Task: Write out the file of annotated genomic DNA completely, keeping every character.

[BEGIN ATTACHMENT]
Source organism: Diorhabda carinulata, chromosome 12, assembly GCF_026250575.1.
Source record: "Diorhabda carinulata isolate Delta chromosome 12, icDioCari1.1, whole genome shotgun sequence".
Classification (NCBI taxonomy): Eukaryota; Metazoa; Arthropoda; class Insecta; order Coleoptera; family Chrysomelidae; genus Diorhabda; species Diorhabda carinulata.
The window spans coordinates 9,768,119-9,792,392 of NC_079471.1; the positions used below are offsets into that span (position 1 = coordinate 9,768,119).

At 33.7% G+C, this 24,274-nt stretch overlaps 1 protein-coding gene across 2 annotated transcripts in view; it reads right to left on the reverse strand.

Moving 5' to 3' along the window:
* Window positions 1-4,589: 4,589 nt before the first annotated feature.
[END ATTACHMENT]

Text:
Source organism: Diorhabda carinulata, chromosome 12, assembly GCF_026250575.1.
Source record: "Diorhabda carinulata isolate Delta chromosome 12, icDioCari1.1, whole genome shotgun sequence".
Classification (NCBI taxonomy): Eukaryota; Metazoa; Arthropoda; class Insecta; order Coleoptera; family Chrysomelidae; genus Diorhabda; species Diorhabda carinulata.
The window spans coordinates 9,768,119-9,792,392 of NC_079471.1; the positions used below are offsets into that span (position 1 = coordinate 9,768,119).

At 33.7% G+C, this 24,274-nt stretch overlaps 1 protein-coding gene across 2 annotated transcripts in view; it reads right to left on the reverse strand.

Moving 5' to 3' along the window:
* Window positions 1-4,589: 4,589 nt before the first annotated feature.